‘Fear of the Dawn’ Captures Jack White in His Ultimate Manic Excesses

Jack White produces content with such a prolificacy that it can seem like he is trying to single-handedly fill the gap left by rock ‘n’ roll’s general retreat from prominence in popular culture. His output with the White Stripes alone is enough to rightly honor and infuse new energy into the general rock format, but White goes well beyond, with his slew of other bands — the Dead Weather and the Raconteurs, his Third Man Records imprint, and,of course, his solo excursions. In a move of characteristic excess, he has two records slated for release this year under his own name. White has described the second release, “Entering Heaven Alive,” due July, a a folk-centered effort. As it turns out, this sheds plenty of light on the nature of the first offering, “Fear of the Dawn.” Having allowed himself an independent outlet for his mellower instincts, White has ended up funneling the others into an album more chaotically energetic than any previous work. If White had long been aspiring to save rock ‘n’ roll through his overall career, the latest album finds him doing so in a single record. “Fear of Dawn” is easily White’s heaviest and most radical album to date.

White has always effortlessly dished out the type of instantaneous, wide-grinning guitar fare that conjures rock ‘n’ roll spirit in its most mythical excesses. He begins the opener “Taking Me Back” in the same manner as “Blue Orchid,” with a killer riff that already sounds classic. Whatever exactly he gets up to in the studio, he somehow manages to make his guitar sounds heavier with each release. From the onset, there’s brutal distortion, and the drums pound away with a ramshackle ferocity, as we launch directly into forty minutes of madness with a momentum that shows no sign of abating. Each of the first six tracks sounds like it has several songs crammed into it, in the best way possible. White goes haywire with his soloing, advancing from one novel noise to the next. The seamless segue into the title track comes across like just another new section in some indefinite prog undertaking, as distortion grows more brutal yet, and White revels in various squelching and creaking guitar heroics. It can feel as if White is on a devilish quest to constantly one-up the listener, simply piling on more and more. “The White Raven” brings yet another manic onslaught with torrential blasts, dizzying rhythmic changes, and raging screams from White.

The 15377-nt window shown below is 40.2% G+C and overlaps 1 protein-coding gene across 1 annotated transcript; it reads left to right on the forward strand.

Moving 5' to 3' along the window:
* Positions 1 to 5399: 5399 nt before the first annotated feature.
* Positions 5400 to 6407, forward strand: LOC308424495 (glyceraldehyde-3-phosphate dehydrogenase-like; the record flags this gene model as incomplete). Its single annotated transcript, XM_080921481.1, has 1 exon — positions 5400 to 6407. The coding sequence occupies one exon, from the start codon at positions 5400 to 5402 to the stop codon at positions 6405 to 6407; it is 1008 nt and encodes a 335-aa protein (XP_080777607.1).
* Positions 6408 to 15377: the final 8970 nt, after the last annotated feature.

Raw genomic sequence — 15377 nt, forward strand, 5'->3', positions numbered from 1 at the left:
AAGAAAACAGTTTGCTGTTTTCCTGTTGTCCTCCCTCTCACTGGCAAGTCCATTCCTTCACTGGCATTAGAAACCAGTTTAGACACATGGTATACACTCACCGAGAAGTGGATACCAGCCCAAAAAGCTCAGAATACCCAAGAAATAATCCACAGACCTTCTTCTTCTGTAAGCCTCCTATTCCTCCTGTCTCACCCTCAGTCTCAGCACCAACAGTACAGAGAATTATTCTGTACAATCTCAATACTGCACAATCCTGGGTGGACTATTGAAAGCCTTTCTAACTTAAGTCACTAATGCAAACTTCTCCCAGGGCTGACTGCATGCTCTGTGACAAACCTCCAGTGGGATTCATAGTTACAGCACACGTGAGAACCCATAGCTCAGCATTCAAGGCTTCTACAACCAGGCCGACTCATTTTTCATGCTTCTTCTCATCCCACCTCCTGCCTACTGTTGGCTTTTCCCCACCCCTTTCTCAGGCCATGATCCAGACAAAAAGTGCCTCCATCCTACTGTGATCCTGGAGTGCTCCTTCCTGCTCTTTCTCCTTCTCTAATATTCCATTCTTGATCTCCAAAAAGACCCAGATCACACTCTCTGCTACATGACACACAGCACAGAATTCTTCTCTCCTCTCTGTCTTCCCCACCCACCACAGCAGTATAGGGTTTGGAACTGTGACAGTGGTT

White continues to outdo himself, taking on increasingly wild experiments. “Hi-De-Ho” begins with what at first appears to be Jack White singing in Spanish in something akin to the White Stripes’ 2007 rendition of “Conquest.” As it turns out, however, the sound is a sample of Cab Calloway’s “Hi De Ho,” in which Calloway is essentially singing gibberish. The brass bursts that propelled the original singing have been beefed up with thrusts of distorted guitar. Out of the blue, we find the band suddenly locked into a groove, with Q-Tip rapping. Instead of adopting some minimal percussion to accommodate the hip-hop stylings, as would be the expected move, White keeps the dynamics decidedly hard rock, switching for a segment to an off-kilter handclap pulse, then bringing back the drums in their full fury. He tries his hand at gibberish vocals of his own along the way, and the track rapidly shifts shapes, taking on a structure, or lack thereof, that really bears no precedent.